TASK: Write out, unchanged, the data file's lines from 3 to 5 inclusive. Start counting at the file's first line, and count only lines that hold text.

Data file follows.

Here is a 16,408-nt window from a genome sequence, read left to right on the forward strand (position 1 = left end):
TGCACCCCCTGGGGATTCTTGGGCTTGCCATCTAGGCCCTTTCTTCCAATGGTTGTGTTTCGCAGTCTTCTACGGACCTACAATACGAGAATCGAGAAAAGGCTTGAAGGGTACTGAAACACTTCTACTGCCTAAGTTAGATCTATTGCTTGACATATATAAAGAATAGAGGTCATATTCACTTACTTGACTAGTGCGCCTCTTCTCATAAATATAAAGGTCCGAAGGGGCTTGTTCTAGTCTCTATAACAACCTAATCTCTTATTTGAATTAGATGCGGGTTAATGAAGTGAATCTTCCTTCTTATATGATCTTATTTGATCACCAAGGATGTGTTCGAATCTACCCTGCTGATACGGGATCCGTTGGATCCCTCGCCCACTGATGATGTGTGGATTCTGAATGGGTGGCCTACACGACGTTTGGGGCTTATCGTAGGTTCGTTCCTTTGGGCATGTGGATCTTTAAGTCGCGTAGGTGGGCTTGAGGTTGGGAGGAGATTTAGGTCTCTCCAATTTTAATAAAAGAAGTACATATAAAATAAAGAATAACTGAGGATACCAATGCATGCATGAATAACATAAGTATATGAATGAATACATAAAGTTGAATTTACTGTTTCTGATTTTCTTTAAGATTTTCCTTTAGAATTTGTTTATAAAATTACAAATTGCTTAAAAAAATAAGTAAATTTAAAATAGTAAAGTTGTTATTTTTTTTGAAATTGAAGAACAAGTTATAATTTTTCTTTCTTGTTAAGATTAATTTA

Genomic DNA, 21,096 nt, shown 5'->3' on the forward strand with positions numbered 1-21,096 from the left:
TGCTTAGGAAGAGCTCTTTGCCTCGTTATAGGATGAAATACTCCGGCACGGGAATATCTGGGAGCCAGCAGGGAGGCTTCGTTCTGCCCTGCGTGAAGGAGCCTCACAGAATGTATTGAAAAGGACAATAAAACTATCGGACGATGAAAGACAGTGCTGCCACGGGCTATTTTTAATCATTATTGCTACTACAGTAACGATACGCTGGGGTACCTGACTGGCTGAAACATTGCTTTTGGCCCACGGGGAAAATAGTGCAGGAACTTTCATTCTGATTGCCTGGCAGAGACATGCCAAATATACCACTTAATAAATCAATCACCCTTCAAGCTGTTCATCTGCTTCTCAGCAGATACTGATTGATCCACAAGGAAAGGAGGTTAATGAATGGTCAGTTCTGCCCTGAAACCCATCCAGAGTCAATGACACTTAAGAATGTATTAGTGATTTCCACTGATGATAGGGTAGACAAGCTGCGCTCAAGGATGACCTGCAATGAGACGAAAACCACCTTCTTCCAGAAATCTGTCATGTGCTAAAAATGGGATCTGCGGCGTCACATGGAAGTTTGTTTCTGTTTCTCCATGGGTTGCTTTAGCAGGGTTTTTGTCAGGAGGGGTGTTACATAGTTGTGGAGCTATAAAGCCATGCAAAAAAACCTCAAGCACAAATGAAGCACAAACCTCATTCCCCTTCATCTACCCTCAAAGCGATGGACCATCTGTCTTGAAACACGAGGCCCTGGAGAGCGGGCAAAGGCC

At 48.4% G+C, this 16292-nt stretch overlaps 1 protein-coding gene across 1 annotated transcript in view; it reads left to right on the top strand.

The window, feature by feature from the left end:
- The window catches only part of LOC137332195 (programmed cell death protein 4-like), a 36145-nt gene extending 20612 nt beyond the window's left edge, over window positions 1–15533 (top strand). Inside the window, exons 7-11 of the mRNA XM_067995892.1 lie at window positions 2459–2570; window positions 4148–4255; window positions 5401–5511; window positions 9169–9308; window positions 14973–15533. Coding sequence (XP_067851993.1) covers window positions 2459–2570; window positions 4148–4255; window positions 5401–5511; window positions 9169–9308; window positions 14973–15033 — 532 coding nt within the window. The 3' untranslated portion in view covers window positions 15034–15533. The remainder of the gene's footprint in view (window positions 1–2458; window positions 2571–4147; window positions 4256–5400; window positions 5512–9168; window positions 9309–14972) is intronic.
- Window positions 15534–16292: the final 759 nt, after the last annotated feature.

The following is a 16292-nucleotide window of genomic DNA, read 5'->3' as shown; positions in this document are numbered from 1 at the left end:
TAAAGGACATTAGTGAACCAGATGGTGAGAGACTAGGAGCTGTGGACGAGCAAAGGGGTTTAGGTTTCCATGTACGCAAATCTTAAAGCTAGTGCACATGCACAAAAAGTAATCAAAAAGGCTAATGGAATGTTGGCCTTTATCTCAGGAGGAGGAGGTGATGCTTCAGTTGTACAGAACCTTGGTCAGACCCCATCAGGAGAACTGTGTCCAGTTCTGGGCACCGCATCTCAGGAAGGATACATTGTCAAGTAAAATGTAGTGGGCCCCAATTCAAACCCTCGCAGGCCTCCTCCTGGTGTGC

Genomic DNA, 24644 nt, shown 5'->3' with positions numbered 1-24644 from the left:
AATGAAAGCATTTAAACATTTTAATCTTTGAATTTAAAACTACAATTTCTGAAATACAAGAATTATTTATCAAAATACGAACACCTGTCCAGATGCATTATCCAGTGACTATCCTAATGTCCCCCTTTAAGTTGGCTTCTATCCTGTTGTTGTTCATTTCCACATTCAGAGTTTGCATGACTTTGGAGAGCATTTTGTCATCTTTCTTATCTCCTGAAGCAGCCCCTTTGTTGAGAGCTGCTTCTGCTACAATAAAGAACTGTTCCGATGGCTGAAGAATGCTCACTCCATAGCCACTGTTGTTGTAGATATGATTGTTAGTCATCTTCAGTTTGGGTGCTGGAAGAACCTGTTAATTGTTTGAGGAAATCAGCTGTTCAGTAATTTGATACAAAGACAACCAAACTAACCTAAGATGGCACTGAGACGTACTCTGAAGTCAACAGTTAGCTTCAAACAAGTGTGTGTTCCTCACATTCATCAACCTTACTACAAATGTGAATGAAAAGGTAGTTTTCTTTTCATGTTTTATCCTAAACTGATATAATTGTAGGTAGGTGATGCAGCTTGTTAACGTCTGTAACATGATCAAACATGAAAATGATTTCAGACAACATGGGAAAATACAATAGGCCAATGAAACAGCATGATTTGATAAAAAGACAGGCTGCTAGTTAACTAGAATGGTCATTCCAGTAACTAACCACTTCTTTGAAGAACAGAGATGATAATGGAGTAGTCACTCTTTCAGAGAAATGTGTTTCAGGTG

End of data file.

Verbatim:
Genomic DNA, 21,096 nt, shown 5'->3' on the forward strand with positions numbered 1-21,096 from the left:
TGCTTAGGAAGAGCTCTTTGCCTCGTTATAGGATGAAATACTCCGGCACGGGAATATCTGGGAGCCAGCAGGGAGGCTTCGTTCTGCCCTGCGTGAAGGAGCCTCACAGAATGTATTGAAAAGGACAATAAAACTATCGGACGATGAAAGACAGTGCTGCCACGGGCTATTTTTAATCATTATTGCTACTACAGTAACGATACGCTGGGGTACCTGACTGGCTGAAACATTGCTTTTGGCCCACGGGGAAAATAGTGCAGGAACTTTCATTCTGATTGCCTGGCAGAGACATGCCAAATATACCACTTAATAAATCAATCACCCTTCAAGCTGTTCATCTGCTTCTCAGCAGATACTGATTGATCCACAAGGAAAGGAGGTTAATGAATGGTCAGTTCTGCCCTGAAACCCATCCAGAGTCAATGACACTTAAGAATGTATTAGTGATTTCCACTGATGATAGGGTAGACAAGCTGCGCTCAAGGATGACCTGCAATGAGACGAAAACCACCTTCTTCCAGAAATCTGTCATGTGCTAAAAATGGGATCTGCGGCGTCACATGGAAGTTTGTTTCTGTTTCTCCATGGGTTGCTTTAGCAGGGTTTTTGTCAGGAGGGGTGTTACATAGTTGTGGAGCTATAAAGCCATGCAAAAAAACCTCAAGCACAAATGAAGCACAAACCTCATTCCCCTTCATCTACCCTCAAAGCGATGGACCATCTGTCTTGAAACACGAGGCCCTGGAGAGCGGGCAAAGGCC

At 48.4% G+C, this 16292-nt stretch overlaps 1 protein-coding gene across 1 annotated transcript in view; it reads left to right on the top strand.